Blog Commenting Delivers The Big Four Gains: Traffic, Engagement, Brand Awareness and Brand Authority
After Matt Cutts (of Google’s anti-spam team) gave us a thumbs-down on blog commenting, people who had been mindlessly, and rabidly, building backlinks from blog commenting suddenly realized that Google was going to frown upon any activity done “just for backlinks”.
Many high authority blogs, in fact, shut down their comments features so as not to attract the kind of user-generated comments that are considered low-quality fodder, or punishable by Google. So we’re now left with the question: Is blog commenting still worth it?
When I asked around, I expected to draw at least a few negative responses to blog commenting, but I am surprised that NO ONE really has decided to drop it as a worthless marketing idea! If anything, there still seems substantial positivity about blog commenting.
At Solohacks Academy, we ourselves have gained massively from the idea that blog commenting is one of those booster marketing techniques with massive influencer-network-building value.
1. Expert Opinions And Case Studies With Blog Commenting
Before launching directly into blog commenting, it pays to know what the current popular opinions of the experts are on blog commenting. Learning from what they say is half the game conquered. The rest is up to the actions you can take to benefit from blog commenting as a strategy and a tactic.
a. Despite Matt Cutts’ Video, Google Trends Still Shows A Healthy Graph For Blog Commenting
Matt Cutts, who has always been the gospel of all things SEO, suddenly released a video that sounded like the beginning of the end of blog commenting. Notice carefully, that he wasn’t saying “stop blog commenting” … he was just saying “don’t do it for the wrong reasons”. Nevertheless this video caused quite a stir. Here it is for those who missed it …
But here is something else to notice. Despite Matt Cutts’ video, though, Google trends still shows a healthy graph! I thought the best place to check if blog commenting was really a waning interest was Google Trends, but was surprised to catch this continuing deep enthusiasm from searchers specifically in “blog commenting”…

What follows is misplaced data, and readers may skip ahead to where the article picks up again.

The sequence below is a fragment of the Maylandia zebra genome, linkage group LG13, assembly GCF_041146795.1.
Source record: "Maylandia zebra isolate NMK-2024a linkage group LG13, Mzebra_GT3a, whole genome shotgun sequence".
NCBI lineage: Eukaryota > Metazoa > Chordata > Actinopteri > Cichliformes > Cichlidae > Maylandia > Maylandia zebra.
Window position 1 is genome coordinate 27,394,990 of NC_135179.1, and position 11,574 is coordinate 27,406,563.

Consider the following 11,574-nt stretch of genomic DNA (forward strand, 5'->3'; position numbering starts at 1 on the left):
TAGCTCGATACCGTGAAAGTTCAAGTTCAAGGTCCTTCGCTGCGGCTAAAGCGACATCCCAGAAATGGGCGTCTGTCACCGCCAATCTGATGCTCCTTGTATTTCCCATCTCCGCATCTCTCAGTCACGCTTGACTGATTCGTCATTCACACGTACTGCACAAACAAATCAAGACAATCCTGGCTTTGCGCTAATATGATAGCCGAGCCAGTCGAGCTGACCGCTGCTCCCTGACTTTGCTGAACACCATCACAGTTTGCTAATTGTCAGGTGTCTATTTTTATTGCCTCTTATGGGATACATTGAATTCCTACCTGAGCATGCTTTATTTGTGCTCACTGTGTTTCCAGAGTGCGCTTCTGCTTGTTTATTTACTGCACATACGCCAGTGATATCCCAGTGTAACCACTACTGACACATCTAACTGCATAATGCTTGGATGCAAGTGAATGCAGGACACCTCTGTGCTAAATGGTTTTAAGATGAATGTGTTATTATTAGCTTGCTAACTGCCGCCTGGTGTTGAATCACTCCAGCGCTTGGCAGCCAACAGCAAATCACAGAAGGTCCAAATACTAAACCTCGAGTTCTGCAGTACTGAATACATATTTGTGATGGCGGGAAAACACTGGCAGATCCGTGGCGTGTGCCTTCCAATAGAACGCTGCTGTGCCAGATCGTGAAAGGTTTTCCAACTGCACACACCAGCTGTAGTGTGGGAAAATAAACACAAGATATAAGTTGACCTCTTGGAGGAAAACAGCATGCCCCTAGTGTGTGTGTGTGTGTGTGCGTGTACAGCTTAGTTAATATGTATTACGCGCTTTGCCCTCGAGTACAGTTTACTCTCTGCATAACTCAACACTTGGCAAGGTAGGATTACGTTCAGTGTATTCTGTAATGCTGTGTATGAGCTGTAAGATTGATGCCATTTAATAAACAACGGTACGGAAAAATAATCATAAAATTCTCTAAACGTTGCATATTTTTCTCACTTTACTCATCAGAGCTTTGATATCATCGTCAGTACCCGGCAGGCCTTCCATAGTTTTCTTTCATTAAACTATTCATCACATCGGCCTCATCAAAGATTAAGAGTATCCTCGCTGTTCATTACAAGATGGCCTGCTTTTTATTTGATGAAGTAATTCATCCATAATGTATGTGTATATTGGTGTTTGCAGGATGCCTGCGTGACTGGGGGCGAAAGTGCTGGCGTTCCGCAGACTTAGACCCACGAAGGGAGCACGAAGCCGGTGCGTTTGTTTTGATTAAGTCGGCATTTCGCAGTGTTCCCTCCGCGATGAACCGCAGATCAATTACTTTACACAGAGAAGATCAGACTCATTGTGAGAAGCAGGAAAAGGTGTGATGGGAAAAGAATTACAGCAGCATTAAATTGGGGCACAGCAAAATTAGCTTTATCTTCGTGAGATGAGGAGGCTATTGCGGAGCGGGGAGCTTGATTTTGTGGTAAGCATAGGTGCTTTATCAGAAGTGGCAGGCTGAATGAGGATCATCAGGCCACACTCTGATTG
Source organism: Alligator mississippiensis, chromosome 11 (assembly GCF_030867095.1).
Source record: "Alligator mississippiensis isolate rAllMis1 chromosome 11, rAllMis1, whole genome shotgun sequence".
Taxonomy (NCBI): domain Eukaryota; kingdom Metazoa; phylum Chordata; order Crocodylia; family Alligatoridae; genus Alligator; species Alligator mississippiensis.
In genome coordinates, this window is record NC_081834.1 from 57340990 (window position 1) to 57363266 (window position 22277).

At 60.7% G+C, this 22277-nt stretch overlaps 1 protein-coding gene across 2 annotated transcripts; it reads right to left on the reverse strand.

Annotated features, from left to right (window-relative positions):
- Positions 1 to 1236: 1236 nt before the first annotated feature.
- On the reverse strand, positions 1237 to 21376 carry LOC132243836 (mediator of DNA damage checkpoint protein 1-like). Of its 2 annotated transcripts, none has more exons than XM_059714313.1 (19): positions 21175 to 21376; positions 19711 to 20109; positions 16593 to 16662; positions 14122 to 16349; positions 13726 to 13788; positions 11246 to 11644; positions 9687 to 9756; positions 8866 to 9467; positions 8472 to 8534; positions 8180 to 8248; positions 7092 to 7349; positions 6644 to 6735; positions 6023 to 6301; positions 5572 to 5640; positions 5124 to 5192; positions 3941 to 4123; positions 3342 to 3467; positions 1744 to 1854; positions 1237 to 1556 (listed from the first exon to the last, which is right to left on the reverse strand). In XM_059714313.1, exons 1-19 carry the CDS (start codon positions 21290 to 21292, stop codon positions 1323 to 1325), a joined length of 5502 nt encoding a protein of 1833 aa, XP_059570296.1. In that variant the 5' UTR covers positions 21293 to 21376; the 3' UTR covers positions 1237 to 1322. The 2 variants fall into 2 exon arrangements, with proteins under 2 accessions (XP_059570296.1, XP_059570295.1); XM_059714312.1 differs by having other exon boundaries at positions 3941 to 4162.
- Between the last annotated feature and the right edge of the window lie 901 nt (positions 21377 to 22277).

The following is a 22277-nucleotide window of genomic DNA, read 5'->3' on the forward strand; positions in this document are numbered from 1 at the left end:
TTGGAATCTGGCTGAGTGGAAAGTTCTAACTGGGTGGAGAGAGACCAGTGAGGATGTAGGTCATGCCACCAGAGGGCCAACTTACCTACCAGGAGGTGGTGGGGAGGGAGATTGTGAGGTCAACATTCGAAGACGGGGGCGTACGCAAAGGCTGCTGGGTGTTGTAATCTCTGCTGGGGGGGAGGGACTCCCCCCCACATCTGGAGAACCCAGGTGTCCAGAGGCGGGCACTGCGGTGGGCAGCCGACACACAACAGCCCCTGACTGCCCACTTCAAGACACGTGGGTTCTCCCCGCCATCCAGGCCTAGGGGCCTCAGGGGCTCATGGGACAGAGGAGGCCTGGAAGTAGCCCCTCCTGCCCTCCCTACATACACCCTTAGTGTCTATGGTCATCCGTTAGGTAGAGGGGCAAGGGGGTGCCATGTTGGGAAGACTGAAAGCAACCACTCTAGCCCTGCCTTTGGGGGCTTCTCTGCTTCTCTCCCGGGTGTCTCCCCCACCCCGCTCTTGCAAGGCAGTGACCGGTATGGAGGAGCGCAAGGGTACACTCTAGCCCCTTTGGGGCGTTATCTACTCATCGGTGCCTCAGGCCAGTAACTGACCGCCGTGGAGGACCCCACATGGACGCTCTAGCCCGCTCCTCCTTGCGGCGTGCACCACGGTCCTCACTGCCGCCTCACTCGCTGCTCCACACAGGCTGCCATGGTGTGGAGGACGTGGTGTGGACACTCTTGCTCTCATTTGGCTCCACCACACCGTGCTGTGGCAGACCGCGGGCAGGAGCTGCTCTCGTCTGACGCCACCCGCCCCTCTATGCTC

See this first Google trends graph below showing the trend from 2004 till date. Around the time of Matt Cutts’ video, it was 2010, when clearly there was a heavier use for blog commenting (no doubt for backlinks). Just after the Matt Cutts video though, there’s was a dip in the popularity of blog commenting, but not for long. Soon things stabilized, and those who were using blog commenting responsibly just continued.
The second graph below shows how steady the trend has been, even in this last year! The blog commenters are nowhere near easing up! Maybe the right ones are continuing for the right reasons!
b. Two Case Studies That Show How Blog Commenting Can Work Wonders
Neil Patel, the SEO expert, in an article in early 2014, seemed to sum up the new attitude towards blog commenting. He suggested that looking at blog commenting purely for link-building is the big mistake.
Relying on link-backs instead of content? Link-backs, while important, are not the only component of SEO. There is a delusion that merely throwing a lot of links to a site will magically bring massive authority, high rankings, and tons of search traffic. That’s simply not the case. Truly effective SEO is about the sum of several parts — not one or two techniques pushed to the extreme.”
Later that year, Neil Patel also wrote another truly inspiring article titled “How I Generated $ 25,000 with 249 Comments“. He had conducted a small research on blog commenting and found his premise supported – that focus needs to be on using the blog commenting tactic for traffic building (and sales!) and not link building.
It’s no secret that you can generate traffic by commenting on other people’s blogs. But the question is are you actually using this tactic? Chances are you aren’t. To show you the benefit of leaving comments on other blogs, I decided to run a test in which I left 249 comments on other people’s blogs in the month of October. Those 249 comments resulted in 3,973 visitors and 6 consulting leads. And although I don’t do much consulting, I was able to turn one of those leads into a $ 25,000 corporate speaking gig.”
Another motivating case study comes from Dana Tan in the Moz.com blog in a post titled “How Blog Commenting Can Still Be a Healthy Part of Your Post-Penguin SEO Strategy [Case Study]“. She had left a comment on a blog (albeit with a mis-spelt URL link) but was then surprised to find her five minute commenting effort turn out into something far bigger than she’d expected!